TIF1γ regulates stability of T regulatory cells during inflammation

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TIF1γ regulates stability of T regulatory cells during inflammation


Contreras-Castillo, E.; Zambrano-Romero, J. D.; Perez-Vazquez, D.; Garcia-Patino, M. G.; Tapia-Urzua, G.; Candelario-Martinez, A.; Ramos-Balderas, J. L.; Licona-Limon, I. I.; Madera-Salcedo, I. K.; Rosetti-Scuitto, F.; Crispin-Acuna, J. C.; Noriega-Lopez, L.; Nava, P.; Recillas-Targa, F.; Kaartinen, V.; Henao-Mejia, J.; Flavell, R.; Limon, P. L.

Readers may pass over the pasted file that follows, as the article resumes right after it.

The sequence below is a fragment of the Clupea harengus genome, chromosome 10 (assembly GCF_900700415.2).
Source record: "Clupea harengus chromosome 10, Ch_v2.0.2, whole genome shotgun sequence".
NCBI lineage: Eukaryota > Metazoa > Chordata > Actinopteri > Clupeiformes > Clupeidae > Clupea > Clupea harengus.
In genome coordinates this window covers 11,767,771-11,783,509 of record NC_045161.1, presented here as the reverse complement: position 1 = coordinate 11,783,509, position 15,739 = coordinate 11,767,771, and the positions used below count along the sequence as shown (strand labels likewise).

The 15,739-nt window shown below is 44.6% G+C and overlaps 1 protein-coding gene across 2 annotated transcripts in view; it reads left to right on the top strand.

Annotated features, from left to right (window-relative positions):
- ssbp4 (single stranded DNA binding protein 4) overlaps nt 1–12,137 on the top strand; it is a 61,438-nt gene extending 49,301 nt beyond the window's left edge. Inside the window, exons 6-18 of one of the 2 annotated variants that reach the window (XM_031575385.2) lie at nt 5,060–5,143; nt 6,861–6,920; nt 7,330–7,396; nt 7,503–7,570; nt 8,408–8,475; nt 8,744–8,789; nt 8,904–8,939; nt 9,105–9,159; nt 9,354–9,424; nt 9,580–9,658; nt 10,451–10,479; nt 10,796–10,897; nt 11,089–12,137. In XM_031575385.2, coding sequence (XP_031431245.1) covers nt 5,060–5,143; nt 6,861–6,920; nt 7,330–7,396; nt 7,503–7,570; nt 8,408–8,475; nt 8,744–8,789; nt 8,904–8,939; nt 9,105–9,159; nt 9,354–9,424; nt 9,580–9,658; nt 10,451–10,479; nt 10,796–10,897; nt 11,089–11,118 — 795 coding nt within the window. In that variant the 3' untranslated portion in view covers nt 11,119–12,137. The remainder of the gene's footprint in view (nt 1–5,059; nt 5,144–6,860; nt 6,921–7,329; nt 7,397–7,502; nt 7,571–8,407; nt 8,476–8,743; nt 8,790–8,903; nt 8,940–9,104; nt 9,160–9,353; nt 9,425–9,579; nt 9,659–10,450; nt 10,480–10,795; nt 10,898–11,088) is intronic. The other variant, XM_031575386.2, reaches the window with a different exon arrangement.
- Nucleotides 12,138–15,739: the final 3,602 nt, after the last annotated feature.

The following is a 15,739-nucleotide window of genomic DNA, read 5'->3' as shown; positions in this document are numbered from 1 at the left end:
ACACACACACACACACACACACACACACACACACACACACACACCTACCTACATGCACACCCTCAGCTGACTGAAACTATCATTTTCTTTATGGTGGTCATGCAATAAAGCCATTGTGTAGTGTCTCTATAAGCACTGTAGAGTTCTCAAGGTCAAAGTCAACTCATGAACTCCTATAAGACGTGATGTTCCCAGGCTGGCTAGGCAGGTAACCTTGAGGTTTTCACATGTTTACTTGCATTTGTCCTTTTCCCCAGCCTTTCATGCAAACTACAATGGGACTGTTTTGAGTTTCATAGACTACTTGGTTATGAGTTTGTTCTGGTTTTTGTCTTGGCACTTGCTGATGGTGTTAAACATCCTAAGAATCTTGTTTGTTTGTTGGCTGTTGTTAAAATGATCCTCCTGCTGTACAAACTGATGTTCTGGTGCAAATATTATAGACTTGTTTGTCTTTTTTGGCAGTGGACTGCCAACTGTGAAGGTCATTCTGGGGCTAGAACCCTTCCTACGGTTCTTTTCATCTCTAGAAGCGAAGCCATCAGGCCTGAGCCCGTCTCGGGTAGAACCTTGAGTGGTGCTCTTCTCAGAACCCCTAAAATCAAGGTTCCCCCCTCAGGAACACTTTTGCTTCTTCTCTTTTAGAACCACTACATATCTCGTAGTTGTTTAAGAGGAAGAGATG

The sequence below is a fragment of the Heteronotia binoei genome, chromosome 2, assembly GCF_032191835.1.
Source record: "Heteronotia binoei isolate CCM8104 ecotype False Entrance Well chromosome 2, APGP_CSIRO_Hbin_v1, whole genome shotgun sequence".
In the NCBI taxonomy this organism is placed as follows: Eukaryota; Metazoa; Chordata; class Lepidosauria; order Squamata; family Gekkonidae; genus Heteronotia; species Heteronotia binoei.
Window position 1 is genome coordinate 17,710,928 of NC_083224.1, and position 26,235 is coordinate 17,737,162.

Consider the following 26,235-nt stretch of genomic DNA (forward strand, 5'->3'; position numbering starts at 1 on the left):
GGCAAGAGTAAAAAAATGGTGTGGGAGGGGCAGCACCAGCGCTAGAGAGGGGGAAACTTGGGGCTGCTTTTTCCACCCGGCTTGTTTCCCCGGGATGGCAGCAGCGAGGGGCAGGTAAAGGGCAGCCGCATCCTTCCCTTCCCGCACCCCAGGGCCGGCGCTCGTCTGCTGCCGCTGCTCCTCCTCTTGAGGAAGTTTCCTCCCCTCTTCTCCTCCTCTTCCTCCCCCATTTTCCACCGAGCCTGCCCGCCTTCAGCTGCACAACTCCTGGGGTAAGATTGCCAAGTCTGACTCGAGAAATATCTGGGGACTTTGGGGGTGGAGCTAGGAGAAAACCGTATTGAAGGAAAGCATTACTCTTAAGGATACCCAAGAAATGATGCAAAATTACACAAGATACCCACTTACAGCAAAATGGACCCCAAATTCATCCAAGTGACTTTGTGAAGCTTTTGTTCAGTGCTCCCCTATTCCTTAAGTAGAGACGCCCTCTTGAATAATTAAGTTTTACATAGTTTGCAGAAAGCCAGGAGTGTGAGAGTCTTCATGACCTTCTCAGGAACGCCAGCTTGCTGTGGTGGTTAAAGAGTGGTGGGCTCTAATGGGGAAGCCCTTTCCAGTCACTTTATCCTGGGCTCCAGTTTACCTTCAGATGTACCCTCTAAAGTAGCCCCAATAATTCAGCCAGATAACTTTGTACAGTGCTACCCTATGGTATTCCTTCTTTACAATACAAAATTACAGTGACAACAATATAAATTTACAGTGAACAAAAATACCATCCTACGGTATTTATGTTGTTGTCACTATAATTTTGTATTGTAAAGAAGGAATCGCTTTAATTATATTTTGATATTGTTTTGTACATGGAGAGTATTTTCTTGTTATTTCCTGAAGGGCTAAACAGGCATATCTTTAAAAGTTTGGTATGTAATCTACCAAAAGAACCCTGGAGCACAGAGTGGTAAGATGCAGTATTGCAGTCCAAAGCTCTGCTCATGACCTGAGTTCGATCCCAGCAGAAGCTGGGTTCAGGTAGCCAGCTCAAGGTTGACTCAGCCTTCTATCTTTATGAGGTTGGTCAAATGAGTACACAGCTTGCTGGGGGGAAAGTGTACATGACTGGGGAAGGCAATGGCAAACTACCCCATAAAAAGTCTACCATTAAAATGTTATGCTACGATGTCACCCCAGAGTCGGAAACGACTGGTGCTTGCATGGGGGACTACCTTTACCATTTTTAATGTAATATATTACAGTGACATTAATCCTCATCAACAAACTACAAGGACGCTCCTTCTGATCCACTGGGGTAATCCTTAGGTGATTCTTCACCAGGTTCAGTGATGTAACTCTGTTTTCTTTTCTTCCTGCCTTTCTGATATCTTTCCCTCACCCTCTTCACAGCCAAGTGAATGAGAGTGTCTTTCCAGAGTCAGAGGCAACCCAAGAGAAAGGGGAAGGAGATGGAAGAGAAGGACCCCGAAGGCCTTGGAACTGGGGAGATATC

T regulatory cells are a suppressor population critical to control inflammation and maintain tissue homeostasis. The TGF-{beta} pathway is a fundamental signal for T regulatory cell differentiation, yet the molecular determinants of how TGF-{beta} signals regulate all these processes are not completely understood. TIF1{gamma} was demonstrated to promote a noncanonical TGF-{beta}/Smad pathway in HSC, however the role of TIF1{gamma} in Treg function has been largely ignored. Here we showed that TIF1{gamma} deficient Tregs lose stability and acquire an effector phenotype in the presence of an inflammatory stimuli or upon activation. TIF1{gamma} deficient T regs gain a Th1-like Treg phenotype or become pro-inflammatory exTregs, by losing Foxp3 expression and acquiring IFN{gamma} expression in an autoimmune model. Loss of TIF1{gamma} in Tregs was cell-intrinsic and was also accompanied by increased proliferation and enhanced glycolytic capacity upon activation. Additionally, we demonstrated that in the absence of TIF1{gamma}, there was an increased methylation status in the CNS2 enhancer region of the Foxp3 locus, further suggesting increased susceptibility for loss of Foxp3 expression. Mechanistically, TGF-{beta} was in part responsible to inhibit the Th1-like bias a Treg has in the absence of TIF1{gamma}, however, the proliferative phenotype observed in these cells was mostly independent of TGF-{beta} signaling. Finally, we identified the beta-catenin pathway as the molecular mechanism driving both TIF1{gamma}-dependent Treg stability and proliferation upon inflammation. Altogether, our data demonstrated that TIF1{gamma} is required for the maintenance of a suppressor phenotype and stability of Treg lymphocytes during inflammatory conditions in vivo and represents a new modulatory pathway to manipulate Treg cells for therapeutic purposes.

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